“Our patient summit has evolved over the past few years from communication problems in diagnosis, to specifically women’s issues, to medically unexplained symptoms and the problems of the disabled,” said Helen Haskell, president of the non-profit Mothers Against Medical Error and Consumers Advancing Patient Safety. Haskell is chair of SIDM’s Patient Engagement Committee. Now the summit is addressing “problems facing racial/ethnic and chronic patients in COVID diagnoses and particularly in the diagnosis of ‘long COVID.’ ”
“These problems seem to be the same as the diagnostic problems of earlier difficult-to-diagnose illnesses that are usually considered women’s issues (and often dismissed as such),” she said. “Our concern is: Why?”
Olson said that over the society’s history, much of its leaders’ time and effort was devoted to convincing physicians, policymakers, system leaders and funders that diagnostic error is a real, common occurrence with long-term, lethal and expensive consequences. It’s a problem that has not been fixed.
But while still an under-addressed issue, diagnostic error and its consequences at least are now a focus of federal and philanthropic funding, he said. The federal Agency for Health Care Research and Quality in fiscal 2019 fiscal received $2 million to find solutions that reduce diagnostic errors. And a bipartisan House committee has introduced legislation that would allocate $8 million a year from 2021 to 2025 to study the topic.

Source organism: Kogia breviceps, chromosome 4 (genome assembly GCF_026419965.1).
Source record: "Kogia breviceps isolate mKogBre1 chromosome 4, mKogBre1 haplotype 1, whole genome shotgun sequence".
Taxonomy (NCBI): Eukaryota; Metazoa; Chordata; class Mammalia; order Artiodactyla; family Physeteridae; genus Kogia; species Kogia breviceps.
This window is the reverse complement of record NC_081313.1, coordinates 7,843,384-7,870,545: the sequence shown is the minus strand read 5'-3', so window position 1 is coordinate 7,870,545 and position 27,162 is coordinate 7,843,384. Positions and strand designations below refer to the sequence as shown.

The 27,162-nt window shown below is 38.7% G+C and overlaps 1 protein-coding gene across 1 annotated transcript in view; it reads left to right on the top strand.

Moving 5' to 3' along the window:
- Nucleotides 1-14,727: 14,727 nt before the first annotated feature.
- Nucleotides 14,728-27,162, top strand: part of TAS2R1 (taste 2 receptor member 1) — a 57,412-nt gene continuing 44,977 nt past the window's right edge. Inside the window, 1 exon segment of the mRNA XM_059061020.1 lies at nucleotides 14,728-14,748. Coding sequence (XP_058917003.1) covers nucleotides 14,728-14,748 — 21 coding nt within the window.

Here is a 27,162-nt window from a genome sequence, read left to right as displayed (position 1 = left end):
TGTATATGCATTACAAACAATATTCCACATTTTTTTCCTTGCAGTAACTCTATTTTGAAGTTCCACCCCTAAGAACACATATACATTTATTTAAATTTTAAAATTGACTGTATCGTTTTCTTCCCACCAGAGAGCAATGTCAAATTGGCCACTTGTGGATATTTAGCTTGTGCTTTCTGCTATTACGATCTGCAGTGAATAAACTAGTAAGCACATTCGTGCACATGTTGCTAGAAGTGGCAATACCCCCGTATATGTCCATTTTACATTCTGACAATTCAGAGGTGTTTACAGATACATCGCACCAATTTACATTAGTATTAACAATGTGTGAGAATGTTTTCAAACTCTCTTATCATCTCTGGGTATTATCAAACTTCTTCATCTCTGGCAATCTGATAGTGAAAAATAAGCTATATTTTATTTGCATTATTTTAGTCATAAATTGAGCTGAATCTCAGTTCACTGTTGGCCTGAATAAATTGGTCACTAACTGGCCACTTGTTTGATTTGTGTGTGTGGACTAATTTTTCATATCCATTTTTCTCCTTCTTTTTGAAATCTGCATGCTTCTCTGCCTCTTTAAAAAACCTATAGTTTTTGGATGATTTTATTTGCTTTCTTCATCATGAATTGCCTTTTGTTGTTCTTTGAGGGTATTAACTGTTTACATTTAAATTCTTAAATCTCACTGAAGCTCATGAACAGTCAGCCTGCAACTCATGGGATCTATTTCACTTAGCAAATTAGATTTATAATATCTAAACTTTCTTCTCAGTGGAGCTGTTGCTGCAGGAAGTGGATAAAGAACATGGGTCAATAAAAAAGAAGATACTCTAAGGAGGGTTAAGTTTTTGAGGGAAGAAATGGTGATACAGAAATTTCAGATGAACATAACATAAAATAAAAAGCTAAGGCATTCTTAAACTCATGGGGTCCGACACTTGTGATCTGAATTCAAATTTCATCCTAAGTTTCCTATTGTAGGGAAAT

SIDM itself now has money to award projects. It’s in the process of doling out $4.5 million in grants from the Gordon and Betty Moore Foundation for research projects that target better diagnosis of such issues as sepsis, cancer and patients presenting in the emergency room. It has approved 17 grants to date.
“And we are now to the point where we at SDIM have gone from trying to shine a light on this problem to finding projects that look to a solution,” he said, with workshops and studies where clinicians can learn “skills that they can apply to their practices.”
Another key focus at the conference is addressing ways to curb racial bias in diagnostic pathways and medical training and increase diversity among medical school educators. For example, Olson said, “dermatology textbooks pretty much have white people in them.” SDIM hopes to change curriculum, “so when (students) are taught a condition, you are taught what it looks like in a person with darker skin. We know that health care institutions and medical schools are pretty white places.”
It’s also important to change the makeup of health care providers, so “there’s a good chance that your doctor looks like you,” he added.
Another topic is a growing effort to find evidence-based ways to ensure clinicians are competent to practice as they age or as they move to different specialty areas, Olson said.
For information about the conference and how to register, contact: Lorie Slass, vice president of communications and marketing at the Society to Improve Diagnosis in Medicine, Lorie.Slass@ImproveDiagnosis.org or 215-801-4057.
Here is some earlier coverage of the diagnostic error issue on the AHCJ website: